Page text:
Principles of disease management in fruit crops
Abstract, International Clinical Pathology Journal, 2017
SK Thind, Punjab Agricultural University, India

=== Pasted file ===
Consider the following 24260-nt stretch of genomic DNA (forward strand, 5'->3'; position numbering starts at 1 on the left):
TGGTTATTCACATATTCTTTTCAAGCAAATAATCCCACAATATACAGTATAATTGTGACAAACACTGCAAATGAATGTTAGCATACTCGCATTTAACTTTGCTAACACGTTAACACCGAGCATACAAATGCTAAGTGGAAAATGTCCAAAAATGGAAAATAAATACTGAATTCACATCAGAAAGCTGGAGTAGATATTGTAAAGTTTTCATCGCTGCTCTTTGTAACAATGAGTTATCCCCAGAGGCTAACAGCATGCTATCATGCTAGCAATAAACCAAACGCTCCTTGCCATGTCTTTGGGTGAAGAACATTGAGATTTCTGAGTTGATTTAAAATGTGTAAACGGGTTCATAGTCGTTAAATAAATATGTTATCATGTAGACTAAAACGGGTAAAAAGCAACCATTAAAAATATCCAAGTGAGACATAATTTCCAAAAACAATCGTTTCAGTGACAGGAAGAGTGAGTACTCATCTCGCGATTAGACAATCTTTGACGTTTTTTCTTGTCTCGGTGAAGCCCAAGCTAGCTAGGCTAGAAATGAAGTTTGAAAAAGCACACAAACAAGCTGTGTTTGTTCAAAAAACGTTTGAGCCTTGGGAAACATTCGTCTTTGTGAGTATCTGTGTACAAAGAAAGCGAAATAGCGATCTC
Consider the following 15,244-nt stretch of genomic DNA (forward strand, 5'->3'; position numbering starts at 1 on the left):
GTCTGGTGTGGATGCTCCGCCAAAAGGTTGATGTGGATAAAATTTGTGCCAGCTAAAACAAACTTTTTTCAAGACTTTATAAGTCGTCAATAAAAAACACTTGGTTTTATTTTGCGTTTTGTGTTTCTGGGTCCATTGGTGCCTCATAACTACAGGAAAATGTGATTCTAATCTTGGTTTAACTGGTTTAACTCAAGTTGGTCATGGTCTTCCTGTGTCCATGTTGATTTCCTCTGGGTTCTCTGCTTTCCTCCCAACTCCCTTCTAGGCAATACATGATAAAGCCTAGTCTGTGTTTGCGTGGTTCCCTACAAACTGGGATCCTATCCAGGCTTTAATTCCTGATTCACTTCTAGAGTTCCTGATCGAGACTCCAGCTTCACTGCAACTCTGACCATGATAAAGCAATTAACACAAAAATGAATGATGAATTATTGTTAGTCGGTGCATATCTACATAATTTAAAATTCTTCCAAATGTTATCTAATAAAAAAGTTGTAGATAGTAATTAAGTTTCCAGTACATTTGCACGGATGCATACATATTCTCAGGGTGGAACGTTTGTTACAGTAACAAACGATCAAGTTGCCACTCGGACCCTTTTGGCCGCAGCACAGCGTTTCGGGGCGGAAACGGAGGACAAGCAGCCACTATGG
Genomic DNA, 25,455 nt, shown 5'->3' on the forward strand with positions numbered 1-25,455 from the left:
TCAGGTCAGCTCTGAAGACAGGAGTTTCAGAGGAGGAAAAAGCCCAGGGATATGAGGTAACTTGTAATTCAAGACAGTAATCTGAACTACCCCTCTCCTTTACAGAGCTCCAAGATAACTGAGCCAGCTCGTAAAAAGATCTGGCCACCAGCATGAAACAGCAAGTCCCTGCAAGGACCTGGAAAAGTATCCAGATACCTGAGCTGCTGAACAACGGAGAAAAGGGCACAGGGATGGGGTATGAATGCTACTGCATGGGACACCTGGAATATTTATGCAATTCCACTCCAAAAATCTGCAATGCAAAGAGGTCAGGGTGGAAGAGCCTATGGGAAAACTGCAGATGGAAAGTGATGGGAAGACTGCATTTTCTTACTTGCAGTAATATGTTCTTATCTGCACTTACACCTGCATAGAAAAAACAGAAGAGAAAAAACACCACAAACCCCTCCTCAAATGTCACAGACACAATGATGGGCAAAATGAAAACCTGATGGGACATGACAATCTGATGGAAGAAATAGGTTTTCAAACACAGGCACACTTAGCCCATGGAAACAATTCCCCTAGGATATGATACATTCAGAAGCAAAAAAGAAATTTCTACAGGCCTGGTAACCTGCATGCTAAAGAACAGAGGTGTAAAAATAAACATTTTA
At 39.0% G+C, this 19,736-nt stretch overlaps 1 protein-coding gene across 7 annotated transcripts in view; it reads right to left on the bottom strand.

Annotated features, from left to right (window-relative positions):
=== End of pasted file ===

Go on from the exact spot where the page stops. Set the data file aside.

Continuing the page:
India is the second largest producer of fruits in the world, contributing 10% of the total production. But, the total production is quite below (45.496million tons from 37.96million hectares) the requirements at the recommended dietary allowances of 90gm of fruits per capita per day as laid by Indian Council of Medical Research. Accordingly, 90million tones of fruits are required to feed the one billion population of India. Since, it is not possible to attain such a high target, as plant diseases are the major constraints in increasing the productivity of fruit crops. Huge pre–and post–harvest losses are caused by various fruit diseases and unfavorable environments leading to the total failure of the crops. Citrus decline, apple scab, mango malformation, guava wilt, fire blights, banana bunchy top and wilt, brown rots of stone fruits, crown galls, downy and powdery mildews are the destructive fruit diseases causing huge losses to the fruit industry worldwide.1 Intensive agriculture provides greatest opportunities for the buildup of many new diseases and insect–pests. Plant protection mainly aims to attain maximum yield by keeping the crops healthy and preventing the losses occurring from diseases and insect–pests. The successful and profitable fruit industry largely depends on the adoption of improved scientific agricultural technology. A principle of plant disease management broadly includes preventive measures and curative measures that cure the plants suffering from diseases. But none of the control methods when applied individually provide satisfactory and effective disease control. Hence, Integrated Disease Management (IDM) is the complete solution of all the disease problems. This chapter describes the role and application of plant pathology to horticulture in managing diseases of fruit crops. The intended scientific information will be beneficial to the students, scientists, researchers, planners and extension personnel for better understanding of various plant protection methods. This better understanding will lead to boost the world fruit industry for prosperity.